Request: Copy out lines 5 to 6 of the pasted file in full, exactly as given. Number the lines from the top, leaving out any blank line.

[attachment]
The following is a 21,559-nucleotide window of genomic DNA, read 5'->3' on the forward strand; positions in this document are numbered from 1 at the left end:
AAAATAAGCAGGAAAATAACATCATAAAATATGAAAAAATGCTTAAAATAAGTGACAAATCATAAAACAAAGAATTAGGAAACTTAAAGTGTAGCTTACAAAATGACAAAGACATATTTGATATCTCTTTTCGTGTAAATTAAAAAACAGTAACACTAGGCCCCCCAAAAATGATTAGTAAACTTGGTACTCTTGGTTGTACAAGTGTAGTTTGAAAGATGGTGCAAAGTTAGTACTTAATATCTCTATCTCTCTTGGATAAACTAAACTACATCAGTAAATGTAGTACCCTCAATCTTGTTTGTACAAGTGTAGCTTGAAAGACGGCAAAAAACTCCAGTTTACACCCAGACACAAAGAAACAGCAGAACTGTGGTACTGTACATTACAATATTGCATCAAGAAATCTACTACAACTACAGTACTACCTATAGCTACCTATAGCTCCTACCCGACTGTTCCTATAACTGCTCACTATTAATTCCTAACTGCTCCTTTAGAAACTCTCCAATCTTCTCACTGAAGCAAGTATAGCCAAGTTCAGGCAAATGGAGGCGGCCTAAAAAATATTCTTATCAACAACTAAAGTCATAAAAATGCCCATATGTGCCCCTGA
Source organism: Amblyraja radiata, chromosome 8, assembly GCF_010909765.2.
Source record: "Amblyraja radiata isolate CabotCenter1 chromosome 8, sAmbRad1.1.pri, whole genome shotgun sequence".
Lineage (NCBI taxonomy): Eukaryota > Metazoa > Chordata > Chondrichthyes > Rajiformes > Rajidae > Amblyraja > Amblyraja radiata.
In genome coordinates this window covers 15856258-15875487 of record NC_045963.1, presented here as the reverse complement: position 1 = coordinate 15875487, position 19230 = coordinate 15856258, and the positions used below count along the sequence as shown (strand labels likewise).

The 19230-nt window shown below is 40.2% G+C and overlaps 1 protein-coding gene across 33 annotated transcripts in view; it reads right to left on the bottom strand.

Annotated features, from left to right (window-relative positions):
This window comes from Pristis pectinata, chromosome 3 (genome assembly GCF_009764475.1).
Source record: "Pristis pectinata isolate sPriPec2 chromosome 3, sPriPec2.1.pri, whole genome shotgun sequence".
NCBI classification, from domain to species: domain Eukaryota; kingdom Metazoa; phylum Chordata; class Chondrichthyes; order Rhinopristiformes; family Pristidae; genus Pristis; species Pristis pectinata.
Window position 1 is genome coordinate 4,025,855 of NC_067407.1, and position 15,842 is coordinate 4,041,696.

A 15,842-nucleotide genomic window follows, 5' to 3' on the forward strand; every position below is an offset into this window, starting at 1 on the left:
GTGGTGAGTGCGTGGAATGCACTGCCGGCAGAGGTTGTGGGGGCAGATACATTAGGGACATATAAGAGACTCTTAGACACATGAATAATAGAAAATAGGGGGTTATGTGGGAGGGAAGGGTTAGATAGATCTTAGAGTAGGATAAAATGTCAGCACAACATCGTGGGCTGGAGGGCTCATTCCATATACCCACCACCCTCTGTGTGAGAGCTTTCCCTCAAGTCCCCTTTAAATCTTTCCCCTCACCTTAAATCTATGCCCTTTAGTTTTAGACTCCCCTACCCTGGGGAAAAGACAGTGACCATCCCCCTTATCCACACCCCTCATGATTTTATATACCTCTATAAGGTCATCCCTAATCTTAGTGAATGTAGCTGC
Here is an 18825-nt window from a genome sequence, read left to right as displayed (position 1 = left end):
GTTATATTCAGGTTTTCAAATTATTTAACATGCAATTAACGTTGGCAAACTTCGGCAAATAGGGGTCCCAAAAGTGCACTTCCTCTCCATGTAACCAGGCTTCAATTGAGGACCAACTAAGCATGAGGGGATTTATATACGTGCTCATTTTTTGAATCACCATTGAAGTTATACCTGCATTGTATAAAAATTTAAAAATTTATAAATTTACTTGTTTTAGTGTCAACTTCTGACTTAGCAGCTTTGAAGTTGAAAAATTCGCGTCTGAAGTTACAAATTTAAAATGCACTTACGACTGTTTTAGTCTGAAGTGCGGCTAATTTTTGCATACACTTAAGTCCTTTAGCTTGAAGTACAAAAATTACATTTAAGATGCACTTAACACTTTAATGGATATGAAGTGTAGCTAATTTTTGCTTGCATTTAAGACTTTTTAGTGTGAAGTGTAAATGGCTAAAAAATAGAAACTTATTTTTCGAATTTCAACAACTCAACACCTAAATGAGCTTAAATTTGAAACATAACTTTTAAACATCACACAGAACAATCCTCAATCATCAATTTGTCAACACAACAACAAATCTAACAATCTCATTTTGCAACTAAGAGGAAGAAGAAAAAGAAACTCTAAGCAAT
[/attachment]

Lineage (NCBI taxonomy): Eukaryota > Metazoa > Chordata > Chondrichthyes > Rajiformes > Rajidae > Amblyraja > Amblyraja radiata.
In genome coordinates this window covers 15856258-15875487 of record NC_045963.1, presented here as the reverse complement: position 1 = coordinate 15875487, position 19230 = coordinate 15856258, and the positions used below count along the sequence as shown (strand labels likewise).